St. Petersburg Times
Special report
Video report
  • For their own good
    Fifty years ago, they were screwed-up kids sent to the Florida School for Boys to be straightened out. But now they are screwed-up men, scarred by the whippings they endured. Read the story and see a video and portrait gallery.
  • More video reports
Multimedia report
Print Email this storyEmail story Comment Letter to the editor
Fill out this form to email this article to a friend
Your name Your email
Friend's name Friend's email
Your message


White House backs Gonzales on Senate testimony

Published July 28, 2007


WASHINGTON - The White House labored Friday to explain how apparently dueling testimony from Attorney General Alberto Gonzales and FBI director Robert Mueller was not at odds.

Appearing before the Senate Judiciary Committee on Tuesday, Gonzales repeatedly and emphatically said President Bush's secret warrantless domestic spying program was not the subject of disagreement in 2004 within the Bush administration. Mueller, appearing Thursday before the House Judiciary Committee, said it was.

The apparent contradiction only compounded problems for Gonzales, who is losing support among members even as he retains that of Bush.

Gonzales has been on the political defensive - mostly over doubts about his credibility - since Congress seven months ago began investigating the firings of U.S. attorneys. In the process, questions have arisen about Gonzales' involvement in the surveillance program, designed to monitor the international communications of people in the United States with suspected ties to terrorists.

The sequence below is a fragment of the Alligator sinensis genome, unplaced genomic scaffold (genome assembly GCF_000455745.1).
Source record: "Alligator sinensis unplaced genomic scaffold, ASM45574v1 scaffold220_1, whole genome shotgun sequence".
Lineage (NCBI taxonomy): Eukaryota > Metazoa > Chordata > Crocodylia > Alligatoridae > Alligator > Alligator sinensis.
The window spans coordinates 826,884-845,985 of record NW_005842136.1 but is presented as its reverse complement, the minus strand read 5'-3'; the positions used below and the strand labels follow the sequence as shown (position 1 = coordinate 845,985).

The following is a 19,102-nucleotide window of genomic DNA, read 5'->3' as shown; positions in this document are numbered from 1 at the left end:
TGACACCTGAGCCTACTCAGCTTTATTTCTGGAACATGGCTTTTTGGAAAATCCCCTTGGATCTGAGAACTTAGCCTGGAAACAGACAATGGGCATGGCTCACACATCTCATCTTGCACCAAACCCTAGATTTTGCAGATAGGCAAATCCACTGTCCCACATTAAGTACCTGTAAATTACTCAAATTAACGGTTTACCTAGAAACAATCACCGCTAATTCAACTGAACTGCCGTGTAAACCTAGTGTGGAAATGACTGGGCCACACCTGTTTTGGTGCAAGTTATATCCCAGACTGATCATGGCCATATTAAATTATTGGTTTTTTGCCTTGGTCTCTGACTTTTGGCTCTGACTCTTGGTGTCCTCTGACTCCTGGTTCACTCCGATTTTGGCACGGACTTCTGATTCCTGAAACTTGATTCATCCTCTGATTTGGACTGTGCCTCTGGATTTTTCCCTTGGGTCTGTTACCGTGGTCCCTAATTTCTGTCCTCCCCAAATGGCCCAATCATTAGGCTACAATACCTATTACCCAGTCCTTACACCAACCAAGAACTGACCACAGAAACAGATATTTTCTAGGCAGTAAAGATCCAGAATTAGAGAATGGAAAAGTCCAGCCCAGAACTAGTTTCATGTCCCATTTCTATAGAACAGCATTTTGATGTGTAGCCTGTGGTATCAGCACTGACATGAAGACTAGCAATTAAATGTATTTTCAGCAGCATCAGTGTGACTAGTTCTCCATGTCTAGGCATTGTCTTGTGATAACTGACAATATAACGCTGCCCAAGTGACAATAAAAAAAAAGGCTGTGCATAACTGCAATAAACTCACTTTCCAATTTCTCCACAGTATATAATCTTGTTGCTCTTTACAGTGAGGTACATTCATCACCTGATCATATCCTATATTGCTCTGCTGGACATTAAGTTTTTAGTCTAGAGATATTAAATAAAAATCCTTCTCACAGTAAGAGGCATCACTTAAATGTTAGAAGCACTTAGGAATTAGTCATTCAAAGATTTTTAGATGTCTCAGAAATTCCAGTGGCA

White House press secretary Tony Snow said Gonzales testified accurately that there was no internal dispute over the spying activities the administration launched in 2001 that have since been called the "terrorist surveillance program."

"There has never been at any juncture along the line any disagreement about the propriety or legality of that program," Snow said.

He said the program's "legal basis" was not at issue and emphasized that his statements applied only to a program as "defined very narrowly and carefully."

He acknowledged that other matters were a subject of controversy. But he said that since they are classified, he could not address what they were or whether they were connected to the eavesdropping program.

The eavesdropping was conducted without public knowledge until it was disclosed in the media in December 2005 and without court approval until January, when it was put under the authority of the Foreign Intelligence Surveillance Court.

[Last modified July 28, 2007, 01:25:42]

Share your thoughts on this story

[an error occurred while processing this directive]
Subscribe to the Times
Click here for daily delivery
of the St. Petersburg Times.

Email Newsletters